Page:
Maria’s comet, together with her impeccable work in plotting its hyperbolic orbit, was the first real feather in the American astronomical cap, and made her an instant celebrity.
During the war, the planning and opening of Vassar as an exclusively women’s college put a bold new idea at the heart of the educational system. Mitchell was invited to join the faculty as an astronomy professor at a salary of $1500. She protested that she didn’t feel herself worth that much and they, somewhat shamefully, said, “Great! How’s about we pay you $800 instead?” She accepted, not aware that even the least experienced of male professors had been offered $2000 a year. She was given a place to sleep in the school’s observatory which turned out to be a cot set up in the office she was expected to teach students in, an indignity that lasted for ten years until they finally made up an old coal closet with a bed to serve as her room. Her widowed father lived with her, Nantucket having more or less disintegrated under the social and economic pressures of the Civil War, and together they had a grand time acting as mentors to an aspiring crop of female astronomers.
In fact, Mitchell felt her role as educator so important that she took the radical step of diminishing her research projects so as to put more time into fostering the practical development of her students. They were welcome in the observatory at all hours, and only after the last had gone would Mitchell eke out some observations of her own. She still published regularly, but nothing of a particularly daring scope, her time given instead to devising ways to better teach her charges, to changing the classroom from a lecture-heavy format to one of practical applications and conversational interaction.
And Mitchell had one more concern, too. In 1873, Edward Clarke wrote a book, Sex in Education, which contained a troubling claim about the link between infertility and women’s education. While becoming educated, Clarke argued, blood rushes from the uterus to the brain. The lack of uterine blood causes that organ to shrivel, creating first infertility and eventually effective hermaphroditism. Laughable today, this theory was taken very seriously at the time and, combined with the institutionalization of science which made research jobs desirable for males, the press was on to push women out of scientific work. Mitchell fought back, serving as president of the Association for the Advancement of Women and working with leading feminist authors to organize a gathering of scientific data with which to refute Clarke’s biological evidence.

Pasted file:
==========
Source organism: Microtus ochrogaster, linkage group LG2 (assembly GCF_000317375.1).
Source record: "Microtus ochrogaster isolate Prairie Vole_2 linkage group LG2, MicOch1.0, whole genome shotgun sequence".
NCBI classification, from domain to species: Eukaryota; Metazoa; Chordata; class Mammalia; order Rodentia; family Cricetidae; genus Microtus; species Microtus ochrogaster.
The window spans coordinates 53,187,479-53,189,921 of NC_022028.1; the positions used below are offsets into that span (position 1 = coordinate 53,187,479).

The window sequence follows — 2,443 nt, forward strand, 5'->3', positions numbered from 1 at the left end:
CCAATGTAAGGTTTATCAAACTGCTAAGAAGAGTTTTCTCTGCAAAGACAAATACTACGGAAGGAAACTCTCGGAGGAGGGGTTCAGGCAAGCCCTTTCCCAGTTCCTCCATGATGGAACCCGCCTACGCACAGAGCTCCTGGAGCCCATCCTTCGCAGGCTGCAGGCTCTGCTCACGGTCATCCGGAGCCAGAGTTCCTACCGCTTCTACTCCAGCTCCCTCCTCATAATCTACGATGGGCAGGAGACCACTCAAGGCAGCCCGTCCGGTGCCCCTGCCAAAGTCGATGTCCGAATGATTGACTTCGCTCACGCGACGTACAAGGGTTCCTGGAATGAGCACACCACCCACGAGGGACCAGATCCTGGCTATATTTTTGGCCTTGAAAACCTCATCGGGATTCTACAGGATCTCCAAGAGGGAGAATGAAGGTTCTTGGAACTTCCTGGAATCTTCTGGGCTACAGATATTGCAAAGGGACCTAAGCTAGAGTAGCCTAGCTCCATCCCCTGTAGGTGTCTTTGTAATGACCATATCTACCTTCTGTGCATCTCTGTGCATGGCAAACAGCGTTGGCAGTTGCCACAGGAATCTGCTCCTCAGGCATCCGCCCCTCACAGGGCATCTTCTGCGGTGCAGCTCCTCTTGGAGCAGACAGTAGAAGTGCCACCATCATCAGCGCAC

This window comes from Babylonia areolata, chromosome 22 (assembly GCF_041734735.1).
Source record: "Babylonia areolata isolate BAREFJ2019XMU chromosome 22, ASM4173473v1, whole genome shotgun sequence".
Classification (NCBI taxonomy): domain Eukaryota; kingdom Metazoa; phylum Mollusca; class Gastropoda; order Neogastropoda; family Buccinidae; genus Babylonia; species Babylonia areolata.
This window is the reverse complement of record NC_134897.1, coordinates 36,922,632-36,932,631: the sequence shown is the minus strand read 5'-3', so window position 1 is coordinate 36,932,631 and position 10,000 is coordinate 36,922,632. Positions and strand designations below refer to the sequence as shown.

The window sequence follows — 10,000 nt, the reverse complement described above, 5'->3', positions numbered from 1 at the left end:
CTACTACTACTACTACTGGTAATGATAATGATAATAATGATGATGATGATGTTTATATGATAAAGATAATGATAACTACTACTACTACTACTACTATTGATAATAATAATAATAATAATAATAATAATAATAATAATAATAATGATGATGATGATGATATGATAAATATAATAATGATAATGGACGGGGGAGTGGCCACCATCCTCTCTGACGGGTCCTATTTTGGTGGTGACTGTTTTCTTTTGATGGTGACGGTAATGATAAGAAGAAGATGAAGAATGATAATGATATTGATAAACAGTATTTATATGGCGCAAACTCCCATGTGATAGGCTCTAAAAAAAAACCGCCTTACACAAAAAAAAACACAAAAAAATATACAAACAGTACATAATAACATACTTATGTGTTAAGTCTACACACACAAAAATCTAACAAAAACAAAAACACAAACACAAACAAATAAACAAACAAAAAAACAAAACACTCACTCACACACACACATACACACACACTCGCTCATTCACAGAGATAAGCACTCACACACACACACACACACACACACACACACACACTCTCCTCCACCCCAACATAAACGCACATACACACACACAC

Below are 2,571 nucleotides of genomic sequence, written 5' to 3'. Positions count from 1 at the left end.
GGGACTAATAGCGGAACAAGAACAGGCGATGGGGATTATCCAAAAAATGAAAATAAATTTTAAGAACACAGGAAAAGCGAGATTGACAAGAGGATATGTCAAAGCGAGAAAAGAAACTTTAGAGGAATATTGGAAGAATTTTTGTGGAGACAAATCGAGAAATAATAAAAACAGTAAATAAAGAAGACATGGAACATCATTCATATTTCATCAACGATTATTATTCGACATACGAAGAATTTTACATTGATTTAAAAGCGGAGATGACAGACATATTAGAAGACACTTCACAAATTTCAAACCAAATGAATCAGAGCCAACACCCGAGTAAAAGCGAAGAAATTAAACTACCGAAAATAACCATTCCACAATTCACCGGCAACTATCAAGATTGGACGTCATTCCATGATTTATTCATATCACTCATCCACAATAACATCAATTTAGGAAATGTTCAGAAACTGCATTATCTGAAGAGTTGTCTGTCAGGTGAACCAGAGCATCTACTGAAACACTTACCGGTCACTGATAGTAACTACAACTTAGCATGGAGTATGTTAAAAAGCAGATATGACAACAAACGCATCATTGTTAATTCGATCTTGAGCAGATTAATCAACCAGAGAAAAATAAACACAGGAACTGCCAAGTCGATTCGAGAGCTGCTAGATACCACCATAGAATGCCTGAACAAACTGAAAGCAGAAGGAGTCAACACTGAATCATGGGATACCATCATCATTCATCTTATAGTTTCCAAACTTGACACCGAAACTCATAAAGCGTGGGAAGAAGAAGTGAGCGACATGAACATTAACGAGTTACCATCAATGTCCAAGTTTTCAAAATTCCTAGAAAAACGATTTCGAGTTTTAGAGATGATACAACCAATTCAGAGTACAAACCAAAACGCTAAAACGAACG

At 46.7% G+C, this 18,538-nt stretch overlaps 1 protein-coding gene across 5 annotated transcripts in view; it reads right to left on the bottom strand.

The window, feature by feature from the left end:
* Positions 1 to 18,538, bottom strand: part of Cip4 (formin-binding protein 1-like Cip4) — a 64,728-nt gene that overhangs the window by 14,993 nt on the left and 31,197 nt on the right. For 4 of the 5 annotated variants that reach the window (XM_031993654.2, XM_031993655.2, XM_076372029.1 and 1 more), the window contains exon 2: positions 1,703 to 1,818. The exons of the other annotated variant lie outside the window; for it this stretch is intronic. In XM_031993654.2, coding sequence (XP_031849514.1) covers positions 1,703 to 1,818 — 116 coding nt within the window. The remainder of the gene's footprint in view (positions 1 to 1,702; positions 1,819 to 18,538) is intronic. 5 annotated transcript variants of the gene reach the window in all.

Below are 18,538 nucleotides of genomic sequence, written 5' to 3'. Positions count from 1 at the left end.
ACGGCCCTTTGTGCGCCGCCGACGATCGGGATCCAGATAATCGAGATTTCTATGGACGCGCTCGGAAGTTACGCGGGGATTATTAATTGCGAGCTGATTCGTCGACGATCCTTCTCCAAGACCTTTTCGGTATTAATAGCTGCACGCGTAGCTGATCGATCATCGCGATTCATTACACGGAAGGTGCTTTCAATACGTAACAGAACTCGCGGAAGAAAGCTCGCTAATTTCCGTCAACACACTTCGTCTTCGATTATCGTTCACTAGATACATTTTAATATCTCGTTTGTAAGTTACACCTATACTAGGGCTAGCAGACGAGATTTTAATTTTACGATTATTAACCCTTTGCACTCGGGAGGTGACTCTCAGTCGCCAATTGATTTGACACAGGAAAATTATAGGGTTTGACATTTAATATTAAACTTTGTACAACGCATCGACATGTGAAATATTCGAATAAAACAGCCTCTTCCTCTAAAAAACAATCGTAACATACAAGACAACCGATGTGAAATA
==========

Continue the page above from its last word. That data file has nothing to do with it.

While still famous and respected herself, Mitchell watched her pool of once talented, undefeatable students dwindle. Those who remained in astronomy faced familial persecution and a massively unsure future, the few available research jobs in their field being handed out to males while women were relegated to the role of photographic plate computers (the job Henrietta Swan Leavitt had when she discovered how Cepheid stars could be used as Universal Yardsticks). Frustrated at the sight of an astronomical establishment which she helped put on the map turning so resolutely away from the eager spirits who had guided its first steps, and seeing nothing but further decline in the future, Mitchell retired from Vassar in 1888, and was dead a year later, carried off by a mysterious mental disease – possibly the same heart-breaking dementia that had taken her mother’s life years before.
She was hailed in the papers for her life’s work even as the male astronomical community efficiently closed ranks in the space left empty by her absence. Mitchell’s legacy would be competently continued at Vassar by her student Mary Whitney, who published over a hundred scientific papers, each a defiant cry that the spirit of Maria Mitchell was, contrary to all evidence and the best efforts of an entire academic discipline, still alive.
FURTHER READING: Maria Mitchell and the Sexing of Science by Renee Bergland is an at times brilliant, at times infuriating book. When it’s at its best, detailing the surprising complexities of Nantucket Quaker life, and Maria Mitchell’s place within both it and the larger ante-bellum American scientific community, there are few books better. When it broadens its scope, however, it tends to lose focus and say regrettable things, from the thoroughly incorrect and insulting portrayal of Ellen Swallow Richards’s foundational contributions to chemistry and ecology as non-rigorous and uninspired dawdling, to the less maddening but no less wrong portrayal of the bawdy Christina of Sweden as an “ascetic.” Still, those moments are a small price to pay for the new vistas of insight into American science that Bergland offers.